Dir: Robert Rodriguez
Star: Bruce Willis
, Mickey Rourke
, Clive Owen
, Jessica Alba
Got to admire Rodriguez, who seems to be able to helm anything from vampiric horror through action to kids' flicks - and now, does what's certainly the most faithful comic-book adaptation ever. So faithful, indeed that creator Frank Miller got a co-director's credit, a decision that cost Rodriguez his Director's Guild of America membership and a shot at helming the $100m A Princess of Mars. The film is an overlapping mix of three stories, though the opening scene is almost a fourth in itself, and sets the tone beautifully: film noir filtered through 90's cynicism and with the brutality more explicit than anything dreamed of by Sam Spade.
Willis, Rourke and Owen anchor the trilogy, as tragic heroes for whom violence is not just a solution - it's pretty much the first, last and only option. Not that the women are exactly shrinking violets, in particular the gang of hookers led by Rosario Dawson, who make Valkyries look like a bunch of Quakers. It's clear that Miller has ramped up the cliches of the genre to the max, and Rodriguez has followed him to the point of slavishness, with narration replacing the text of the frames. This does get somewhat old after a while; it's usually a copout, but seems less the case here, and almost a necessity given the amount that happens.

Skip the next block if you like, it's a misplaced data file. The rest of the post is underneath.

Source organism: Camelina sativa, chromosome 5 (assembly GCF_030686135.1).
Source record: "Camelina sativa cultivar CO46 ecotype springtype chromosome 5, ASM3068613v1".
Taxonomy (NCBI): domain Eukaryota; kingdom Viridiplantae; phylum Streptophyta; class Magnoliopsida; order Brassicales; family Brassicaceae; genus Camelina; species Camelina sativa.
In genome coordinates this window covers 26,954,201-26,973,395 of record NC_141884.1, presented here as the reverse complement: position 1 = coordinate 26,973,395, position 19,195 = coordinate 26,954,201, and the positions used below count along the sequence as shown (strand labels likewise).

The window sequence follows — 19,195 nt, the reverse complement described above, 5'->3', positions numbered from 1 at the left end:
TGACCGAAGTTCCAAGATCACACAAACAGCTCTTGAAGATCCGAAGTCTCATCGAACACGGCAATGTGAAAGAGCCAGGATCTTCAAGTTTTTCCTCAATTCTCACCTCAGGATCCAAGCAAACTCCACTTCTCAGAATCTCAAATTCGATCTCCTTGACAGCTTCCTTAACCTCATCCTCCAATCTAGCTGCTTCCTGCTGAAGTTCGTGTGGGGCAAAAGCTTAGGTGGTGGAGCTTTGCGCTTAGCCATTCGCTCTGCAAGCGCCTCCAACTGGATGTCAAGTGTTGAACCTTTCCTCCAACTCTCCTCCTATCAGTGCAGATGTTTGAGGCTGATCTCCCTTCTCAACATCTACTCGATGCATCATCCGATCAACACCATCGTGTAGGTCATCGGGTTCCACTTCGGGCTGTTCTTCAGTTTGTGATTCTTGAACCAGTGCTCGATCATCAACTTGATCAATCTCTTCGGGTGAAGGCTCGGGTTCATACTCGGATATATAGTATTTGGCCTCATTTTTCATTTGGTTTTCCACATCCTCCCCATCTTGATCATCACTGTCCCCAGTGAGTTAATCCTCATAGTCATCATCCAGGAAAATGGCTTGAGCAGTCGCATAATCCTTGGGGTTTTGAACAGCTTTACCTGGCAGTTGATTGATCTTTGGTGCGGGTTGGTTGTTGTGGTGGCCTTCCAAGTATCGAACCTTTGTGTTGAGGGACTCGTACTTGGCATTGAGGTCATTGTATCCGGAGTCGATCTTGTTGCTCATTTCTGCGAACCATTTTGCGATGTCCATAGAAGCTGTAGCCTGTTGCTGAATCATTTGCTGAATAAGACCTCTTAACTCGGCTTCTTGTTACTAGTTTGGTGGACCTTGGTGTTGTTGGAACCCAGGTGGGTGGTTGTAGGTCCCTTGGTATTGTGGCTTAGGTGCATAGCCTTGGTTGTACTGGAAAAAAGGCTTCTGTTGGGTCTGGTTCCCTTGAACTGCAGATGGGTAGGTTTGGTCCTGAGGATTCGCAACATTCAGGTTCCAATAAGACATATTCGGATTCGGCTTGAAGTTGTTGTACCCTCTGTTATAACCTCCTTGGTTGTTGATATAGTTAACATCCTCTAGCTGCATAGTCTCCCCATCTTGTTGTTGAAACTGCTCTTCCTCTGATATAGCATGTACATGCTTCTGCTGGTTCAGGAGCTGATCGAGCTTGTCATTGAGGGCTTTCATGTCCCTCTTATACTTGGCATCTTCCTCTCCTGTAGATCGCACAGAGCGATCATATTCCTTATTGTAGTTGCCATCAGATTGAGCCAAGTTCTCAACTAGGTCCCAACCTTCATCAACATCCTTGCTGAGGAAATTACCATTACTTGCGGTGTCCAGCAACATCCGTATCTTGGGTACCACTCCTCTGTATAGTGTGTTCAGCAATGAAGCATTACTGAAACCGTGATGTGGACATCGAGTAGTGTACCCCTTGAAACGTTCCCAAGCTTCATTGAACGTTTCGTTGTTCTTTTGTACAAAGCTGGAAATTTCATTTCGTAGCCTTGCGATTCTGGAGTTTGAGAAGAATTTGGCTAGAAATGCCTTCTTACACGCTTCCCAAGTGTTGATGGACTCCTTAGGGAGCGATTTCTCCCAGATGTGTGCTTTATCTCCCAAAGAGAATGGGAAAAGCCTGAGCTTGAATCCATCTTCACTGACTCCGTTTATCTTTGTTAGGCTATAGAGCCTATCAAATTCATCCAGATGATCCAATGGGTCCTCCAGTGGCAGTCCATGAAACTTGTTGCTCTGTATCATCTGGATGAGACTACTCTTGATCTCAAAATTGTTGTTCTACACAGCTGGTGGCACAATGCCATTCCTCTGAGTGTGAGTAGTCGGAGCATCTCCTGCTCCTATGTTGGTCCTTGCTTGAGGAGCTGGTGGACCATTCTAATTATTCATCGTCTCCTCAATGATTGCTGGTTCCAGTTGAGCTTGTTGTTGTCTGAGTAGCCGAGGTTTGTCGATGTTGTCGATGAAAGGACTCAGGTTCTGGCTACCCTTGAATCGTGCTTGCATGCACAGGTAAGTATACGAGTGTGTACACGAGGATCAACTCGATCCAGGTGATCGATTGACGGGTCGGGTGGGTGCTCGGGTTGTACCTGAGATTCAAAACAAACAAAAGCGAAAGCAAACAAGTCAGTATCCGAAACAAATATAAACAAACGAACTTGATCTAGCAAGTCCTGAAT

Of course, it's the look that stands out, to a purpose that Sky Captain never had, as red, white and even yellow blood arcs across the screen. It's a significant cinematic step forward in a number of ways - not least to demonstrate that indies can now go toe-to-toe with the studios in FX. It also stands a chance of revitalising Rourke's career, and it's been a long time since anyone used "Rourke" and "career" in the same sentence, never mind "revitalising". But his pug-ugly thug Marv is perhaps the most memorable thing here, as he engages in the most brutal of actions, for the purest of reasons: love. A slot in 2005's top ten is all but certain.